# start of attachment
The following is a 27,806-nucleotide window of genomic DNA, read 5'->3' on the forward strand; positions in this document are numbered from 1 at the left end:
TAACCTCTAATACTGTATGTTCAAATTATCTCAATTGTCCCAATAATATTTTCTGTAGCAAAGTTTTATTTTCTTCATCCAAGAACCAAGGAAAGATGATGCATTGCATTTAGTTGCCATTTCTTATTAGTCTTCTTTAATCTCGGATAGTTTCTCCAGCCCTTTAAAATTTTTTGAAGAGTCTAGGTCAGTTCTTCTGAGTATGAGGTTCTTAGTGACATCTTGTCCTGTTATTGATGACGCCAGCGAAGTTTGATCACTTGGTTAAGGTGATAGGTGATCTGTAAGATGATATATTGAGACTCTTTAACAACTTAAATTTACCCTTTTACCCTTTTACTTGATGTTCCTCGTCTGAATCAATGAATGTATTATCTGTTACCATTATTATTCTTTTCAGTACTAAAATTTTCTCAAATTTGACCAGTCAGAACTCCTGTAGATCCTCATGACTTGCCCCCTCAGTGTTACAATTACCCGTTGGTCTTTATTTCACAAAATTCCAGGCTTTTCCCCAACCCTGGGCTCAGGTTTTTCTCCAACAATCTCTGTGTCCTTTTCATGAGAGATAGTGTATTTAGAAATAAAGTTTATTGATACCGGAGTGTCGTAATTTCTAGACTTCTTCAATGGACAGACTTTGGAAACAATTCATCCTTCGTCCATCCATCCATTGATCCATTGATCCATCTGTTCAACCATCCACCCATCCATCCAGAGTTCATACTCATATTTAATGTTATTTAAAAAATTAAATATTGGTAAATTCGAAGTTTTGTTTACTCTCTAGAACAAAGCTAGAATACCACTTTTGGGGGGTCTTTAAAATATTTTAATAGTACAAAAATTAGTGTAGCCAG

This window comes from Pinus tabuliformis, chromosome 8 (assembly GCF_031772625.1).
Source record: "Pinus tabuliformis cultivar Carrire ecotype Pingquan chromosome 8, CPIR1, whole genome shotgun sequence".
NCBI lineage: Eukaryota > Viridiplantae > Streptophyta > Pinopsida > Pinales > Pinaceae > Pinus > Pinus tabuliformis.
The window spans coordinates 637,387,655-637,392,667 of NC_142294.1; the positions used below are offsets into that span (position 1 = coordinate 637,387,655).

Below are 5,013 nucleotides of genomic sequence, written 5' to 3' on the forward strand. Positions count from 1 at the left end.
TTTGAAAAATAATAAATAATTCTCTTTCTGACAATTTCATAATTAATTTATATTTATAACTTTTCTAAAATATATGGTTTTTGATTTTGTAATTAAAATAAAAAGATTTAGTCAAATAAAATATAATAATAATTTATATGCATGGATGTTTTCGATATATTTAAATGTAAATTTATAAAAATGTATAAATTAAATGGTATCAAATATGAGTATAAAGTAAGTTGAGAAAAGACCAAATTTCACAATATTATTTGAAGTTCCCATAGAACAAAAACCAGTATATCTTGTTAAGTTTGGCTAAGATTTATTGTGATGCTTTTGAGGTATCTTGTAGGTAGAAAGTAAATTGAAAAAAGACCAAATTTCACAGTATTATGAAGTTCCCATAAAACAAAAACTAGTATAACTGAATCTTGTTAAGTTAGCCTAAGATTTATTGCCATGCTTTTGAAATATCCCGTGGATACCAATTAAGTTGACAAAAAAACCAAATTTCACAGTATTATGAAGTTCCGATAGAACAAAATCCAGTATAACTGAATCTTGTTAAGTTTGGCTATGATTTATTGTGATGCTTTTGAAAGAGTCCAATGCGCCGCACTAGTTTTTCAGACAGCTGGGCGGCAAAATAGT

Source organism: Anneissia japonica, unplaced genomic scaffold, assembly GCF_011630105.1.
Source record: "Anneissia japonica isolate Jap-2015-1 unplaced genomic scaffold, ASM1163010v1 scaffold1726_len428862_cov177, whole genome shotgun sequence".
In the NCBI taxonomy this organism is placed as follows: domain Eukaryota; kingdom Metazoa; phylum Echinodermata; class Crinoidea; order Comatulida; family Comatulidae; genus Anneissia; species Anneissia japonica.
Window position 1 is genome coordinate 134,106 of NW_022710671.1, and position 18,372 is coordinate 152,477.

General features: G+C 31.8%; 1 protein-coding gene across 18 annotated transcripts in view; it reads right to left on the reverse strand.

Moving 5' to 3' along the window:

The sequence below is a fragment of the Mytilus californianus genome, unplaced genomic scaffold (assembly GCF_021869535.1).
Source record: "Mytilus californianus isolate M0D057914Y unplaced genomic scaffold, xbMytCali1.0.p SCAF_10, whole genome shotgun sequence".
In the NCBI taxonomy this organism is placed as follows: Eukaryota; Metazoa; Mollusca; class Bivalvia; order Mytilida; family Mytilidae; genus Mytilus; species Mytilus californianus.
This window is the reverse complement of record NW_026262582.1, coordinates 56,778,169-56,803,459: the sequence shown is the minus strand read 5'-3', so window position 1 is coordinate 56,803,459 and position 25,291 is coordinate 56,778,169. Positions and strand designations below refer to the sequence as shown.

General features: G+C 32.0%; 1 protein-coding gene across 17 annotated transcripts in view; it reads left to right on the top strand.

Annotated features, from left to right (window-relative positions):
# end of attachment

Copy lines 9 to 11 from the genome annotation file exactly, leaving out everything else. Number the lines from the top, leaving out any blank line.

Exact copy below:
Source organism: Anneissia japonica, unplaced genomic scaffold, assembly GCF_011630105.1.
Source record: "Anneissia japonica isolate Jap-2015-1 unplaced genomic scaffold, ASM1163010v1 scaffold1726_len428862_cov177, whole genome shotgun sequence".
In the NCBI taxonomy this organism is placed as follows: domain Eukaryota; kingdom Metazoa; phylum Echinodermata; class Crinoidea; order Comatulida; family Comatulidae; genus Anneissia; species Anneissia japonica.